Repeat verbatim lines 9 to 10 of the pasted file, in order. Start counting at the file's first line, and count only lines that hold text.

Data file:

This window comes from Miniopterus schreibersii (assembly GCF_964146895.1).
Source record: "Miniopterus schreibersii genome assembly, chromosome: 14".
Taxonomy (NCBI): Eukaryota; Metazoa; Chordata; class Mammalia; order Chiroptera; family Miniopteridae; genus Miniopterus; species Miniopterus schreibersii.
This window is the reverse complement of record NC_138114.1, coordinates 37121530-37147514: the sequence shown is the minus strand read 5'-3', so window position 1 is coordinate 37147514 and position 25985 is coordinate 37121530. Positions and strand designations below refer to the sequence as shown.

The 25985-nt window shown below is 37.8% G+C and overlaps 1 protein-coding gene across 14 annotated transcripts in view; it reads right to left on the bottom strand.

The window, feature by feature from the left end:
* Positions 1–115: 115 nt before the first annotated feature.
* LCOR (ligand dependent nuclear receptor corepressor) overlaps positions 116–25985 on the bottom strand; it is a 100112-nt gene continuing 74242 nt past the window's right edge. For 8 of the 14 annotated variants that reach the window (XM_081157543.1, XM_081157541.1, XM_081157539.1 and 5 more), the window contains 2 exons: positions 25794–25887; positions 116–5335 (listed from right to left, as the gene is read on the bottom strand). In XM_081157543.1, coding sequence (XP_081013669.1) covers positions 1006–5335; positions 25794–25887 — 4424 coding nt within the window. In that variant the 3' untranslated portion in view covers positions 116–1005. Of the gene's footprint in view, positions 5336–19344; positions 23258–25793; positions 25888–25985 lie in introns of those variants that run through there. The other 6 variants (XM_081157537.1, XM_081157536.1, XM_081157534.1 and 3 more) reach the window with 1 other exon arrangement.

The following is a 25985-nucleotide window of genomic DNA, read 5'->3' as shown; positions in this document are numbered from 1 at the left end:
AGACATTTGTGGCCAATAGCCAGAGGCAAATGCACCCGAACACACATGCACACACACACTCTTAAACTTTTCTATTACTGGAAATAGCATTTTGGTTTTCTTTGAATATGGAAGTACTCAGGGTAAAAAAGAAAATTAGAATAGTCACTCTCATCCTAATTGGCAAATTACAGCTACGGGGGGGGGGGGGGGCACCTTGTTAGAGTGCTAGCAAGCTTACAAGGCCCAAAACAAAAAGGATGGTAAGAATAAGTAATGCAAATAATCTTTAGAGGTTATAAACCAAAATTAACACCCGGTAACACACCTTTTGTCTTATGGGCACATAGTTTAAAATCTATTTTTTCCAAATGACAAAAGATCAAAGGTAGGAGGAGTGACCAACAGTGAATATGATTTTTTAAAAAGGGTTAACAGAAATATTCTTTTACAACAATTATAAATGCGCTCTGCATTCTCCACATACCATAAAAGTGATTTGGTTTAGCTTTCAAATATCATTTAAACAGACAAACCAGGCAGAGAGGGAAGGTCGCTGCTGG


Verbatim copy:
The following is a 25985-nucleotide window of genomic DNA, read 5'->3' as shown; positions in this document are numbered from 1 at the left end:
AGACATTTGTGGCCAATAGCCAGAGGCAAATGCACCCGAACACACATGCACACACACACTCTTAAACTTTTCTATTACTGGAAATAGCATTTTGGTTTTCTTTGAATATGGAAGTACTCAGGGTAAAAAAGAAAATTAGAATAGTCACTCTCATCCTAATTGGCAAATTACAGCTACGGGGGGGGGGGGGGGCACCTTGTTAGAGTGCTAGCAAGCTTACAAGGCCCAAAACAAAAAGGATGGTAAGAATAAGTAATGCAAATAATCTTTAGAGGTTATAAACCAAAATTAACACCCGGTAACACACCTTTTGTCTTATGGGCACATAGTTTAAAATCTATTTTTTCCAAATGACAAAAGATCAAAGGTAGGAGGAGTGACCAACAGTGAATATGATTTTTTAAAAAGGGTTAACAGAAATATTCTTTTACAACAATTATAAATGCGCTCTGCATTCTCCACATACCATAAAAGTGATTTGGTTTAGCTTTCAAATATCATTTAAACAGACAAACCAGGCAGAGAGGGAAGGTCGCTGCTGG